"do you think this is a fair coin?"

To answer that question one can use the mathematics above but one should really first describe very well the situation, the goals, definition of fairness, etc. Without any knowledge of the background and circumstances any computation will just be math exercise and not an answer to the explicit question.

One open question is why and how we are looking for the pattern '1-0-0'.

• For instance maybe this pattern was not a target, which was decided upon before doing the investigation. Maybe it was just something that 'stood out' in the data and it was something that got attention after the experiment. In that case one needs to consider that one is effectively making multiple comparisons.
• Another issue is that the probabilty calculated above is a p-value. The meaning of a p-value needs to be considered carefully. It is not the probability that the coin is fair. It is, instead, the probability to observe a particular result if the coin is fair. If one has an environment in which one knows some distribution of the fairness of coins, or one can make a reasonable assumption, then one can take this into account and use a Bayesian expression.
• What is fair, what is unfair. Eventually, given enough trials one may find some tiny little bit unfairness. But is it relevant and is such a search not biased? When we stick to a frequentist approach, then one should describe something like a boundary above which we consider a coin fair (some relevant effect size). Then one could use something similar to the two one sided t-test in order to decide whether the coin is fair or not (regarding the '1-0-0' pattern).
• Why not pursue a closed form solution via MLE? – Digio Feb 11 at 20:42
• I don't, I'm just curious. Wouldn't $\hat{p}_{ML} = argmax_p [P(X_1,...,X_n | p, n)]$ with $X \sim Binomial(n, p)$ and a confidence interval for $\hat{p}_{ML}$ make a valid answer, @whuber ? – Digio Feb 11 at 22:12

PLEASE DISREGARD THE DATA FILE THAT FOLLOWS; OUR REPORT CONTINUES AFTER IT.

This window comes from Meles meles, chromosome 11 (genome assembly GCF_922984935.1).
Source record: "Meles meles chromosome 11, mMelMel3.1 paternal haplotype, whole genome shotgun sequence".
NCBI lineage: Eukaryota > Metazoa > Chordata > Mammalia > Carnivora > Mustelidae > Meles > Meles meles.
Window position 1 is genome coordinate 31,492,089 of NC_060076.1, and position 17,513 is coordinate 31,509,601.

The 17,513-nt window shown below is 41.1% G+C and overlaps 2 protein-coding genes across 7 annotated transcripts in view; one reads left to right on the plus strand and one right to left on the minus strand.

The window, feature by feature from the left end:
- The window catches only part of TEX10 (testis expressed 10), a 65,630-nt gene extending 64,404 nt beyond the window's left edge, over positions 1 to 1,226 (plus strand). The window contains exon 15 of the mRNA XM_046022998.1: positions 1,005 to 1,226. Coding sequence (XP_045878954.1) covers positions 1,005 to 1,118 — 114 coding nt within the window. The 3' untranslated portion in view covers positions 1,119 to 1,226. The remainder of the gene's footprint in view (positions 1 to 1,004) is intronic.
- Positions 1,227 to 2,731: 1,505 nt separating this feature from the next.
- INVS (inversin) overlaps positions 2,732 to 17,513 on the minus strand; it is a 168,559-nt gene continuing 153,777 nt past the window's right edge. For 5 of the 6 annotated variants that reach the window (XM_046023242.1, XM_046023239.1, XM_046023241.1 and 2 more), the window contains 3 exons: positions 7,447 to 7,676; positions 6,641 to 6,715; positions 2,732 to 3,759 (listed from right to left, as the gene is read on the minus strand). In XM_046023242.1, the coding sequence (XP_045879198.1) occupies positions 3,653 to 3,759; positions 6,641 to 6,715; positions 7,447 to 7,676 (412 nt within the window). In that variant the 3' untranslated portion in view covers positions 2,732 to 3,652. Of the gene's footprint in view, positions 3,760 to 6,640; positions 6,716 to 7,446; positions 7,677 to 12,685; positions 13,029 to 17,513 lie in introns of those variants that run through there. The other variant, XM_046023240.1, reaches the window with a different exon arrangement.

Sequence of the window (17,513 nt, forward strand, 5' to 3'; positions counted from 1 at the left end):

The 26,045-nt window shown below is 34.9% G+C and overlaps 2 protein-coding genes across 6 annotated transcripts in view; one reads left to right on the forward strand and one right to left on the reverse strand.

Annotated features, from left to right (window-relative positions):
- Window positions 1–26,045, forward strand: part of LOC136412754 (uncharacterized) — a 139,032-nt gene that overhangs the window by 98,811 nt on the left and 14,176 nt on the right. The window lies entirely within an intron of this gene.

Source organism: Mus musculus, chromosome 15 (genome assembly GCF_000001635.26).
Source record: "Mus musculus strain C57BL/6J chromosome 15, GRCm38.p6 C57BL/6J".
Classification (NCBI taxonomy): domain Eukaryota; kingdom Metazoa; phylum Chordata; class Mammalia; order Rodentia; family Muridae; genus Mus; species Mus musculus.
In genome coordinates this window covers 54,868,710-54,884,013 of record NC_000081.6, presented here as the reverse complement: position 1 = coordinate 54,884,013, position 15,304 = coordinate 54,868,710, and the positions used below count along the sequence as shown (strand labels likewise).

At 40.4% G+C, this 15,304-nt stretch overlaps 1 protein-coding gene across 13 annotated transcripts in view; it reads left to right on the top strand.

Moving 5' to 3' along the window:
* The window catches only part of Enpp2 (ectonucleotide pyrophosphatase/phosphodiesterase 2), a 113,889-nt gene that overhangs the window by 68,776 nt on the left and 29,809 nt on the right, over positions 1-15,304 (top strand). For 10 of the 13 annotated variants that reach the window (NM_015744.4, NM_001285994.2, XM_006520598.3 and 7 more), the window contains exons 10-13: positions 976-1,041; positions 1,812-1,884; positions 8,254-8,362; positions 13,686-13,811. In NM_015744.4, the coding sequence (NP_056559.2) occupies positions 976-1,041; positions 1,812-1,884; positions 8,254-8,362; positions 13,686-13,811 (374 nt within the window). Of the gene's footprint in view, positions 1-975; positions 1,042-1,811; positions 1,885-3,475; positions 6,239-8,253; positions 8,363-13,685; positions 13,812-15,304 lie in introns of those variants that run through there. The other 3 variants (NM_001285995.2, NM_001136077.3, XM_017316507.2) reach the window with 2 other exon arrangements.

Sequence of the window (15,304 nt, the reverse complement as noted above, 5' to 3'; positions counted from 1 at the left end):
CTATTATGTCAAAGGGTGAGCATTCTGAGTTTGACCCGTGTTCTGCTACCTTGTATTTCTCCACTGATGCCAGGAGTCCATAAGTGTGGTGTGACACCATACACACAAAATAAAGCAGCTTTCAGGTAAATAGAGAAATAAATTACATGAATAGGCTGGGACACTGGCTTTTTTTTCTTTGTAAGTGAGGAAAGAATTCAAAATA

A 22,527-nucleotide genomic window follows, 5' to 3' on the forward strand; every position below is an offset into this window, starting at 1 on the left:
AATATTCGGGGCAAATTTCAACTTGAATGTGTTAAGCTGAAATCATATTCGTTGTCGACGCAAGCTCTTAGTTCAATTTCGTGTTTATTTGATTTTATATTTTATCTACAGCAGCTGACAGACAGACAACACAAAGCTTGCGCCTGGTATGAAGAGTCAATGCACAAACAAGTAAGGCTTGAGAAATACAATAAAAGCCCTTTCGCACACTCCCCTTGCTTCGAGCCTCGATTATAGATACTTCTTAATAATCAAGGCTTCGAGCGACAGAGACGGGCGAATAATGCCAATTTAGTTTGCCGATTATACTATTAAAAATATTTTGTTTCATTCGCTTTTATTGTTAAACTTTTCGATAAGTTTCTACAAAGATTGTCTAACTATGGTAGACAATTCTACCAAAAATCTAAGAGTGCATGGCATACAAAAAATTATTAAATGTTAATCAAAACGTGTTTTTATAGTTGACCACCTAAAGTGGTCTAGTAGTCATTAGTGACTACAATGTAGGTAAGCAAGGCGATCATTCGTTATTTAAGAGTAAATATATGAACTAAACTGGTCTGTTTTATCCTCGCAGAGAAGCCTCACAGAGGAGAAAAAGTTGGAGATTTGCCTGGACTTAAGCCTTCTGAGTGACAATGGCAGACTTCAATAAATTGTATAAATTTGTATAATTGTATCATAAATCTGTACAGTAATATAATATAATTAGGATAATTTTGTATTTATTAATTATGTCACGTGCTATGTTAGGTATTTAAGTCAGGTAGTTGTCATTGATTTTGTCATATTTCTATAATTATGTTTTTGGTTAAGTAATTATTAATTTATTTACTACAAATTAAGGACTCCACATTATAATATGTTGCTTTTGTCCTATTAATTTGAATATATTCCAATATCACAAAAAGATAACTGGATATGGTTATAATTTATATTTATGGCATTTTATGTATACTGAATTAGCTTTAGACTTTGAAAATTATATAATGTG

• Thanks for this thorough answer Martijn, I really like the second approach. My thoughts were along the lines of a more direct solution: estimate $p$ as the parameter of a single Binomial or multiple Bernoulli distributions. Then if the confidence interval of probability $p$ does not include .5, then we'd say that the coin is biased. – Digio Feb 12 at 9:42
• For example, for $X=\{0, 0, 1, 0, 0, 1, 1, 1, 0, 1, 0, 0\}$, we get $\hat{p} = {{x}\over{n}}={5 \over 12}=0.42$ with a margin of error $1.96 \sqrt{\hat{p}(1-\hat{p}) \over {n}} = 0.28$. And since $0.42+0.28 < 0.50$, we may conclude that the coin is not biased (at the 5% significance level). – Digio Feb 12 at 9:42
• @FrankHarrell neither is there anything in the problem setup that makes us think that the flips are uncorrelated. The problem setup is relatively poor with information. My example that goes into the correlation of flips is just in order to cover the broadness of the question. I am not stating that this is the way to answer it. But say that somebody (possibly the OP) is doing research on DNA sequences or some other problem setup where the possibility of correlation makes more sense, then they have an example how it could turn out. – Martijn Weterings Feb 12 at 14:07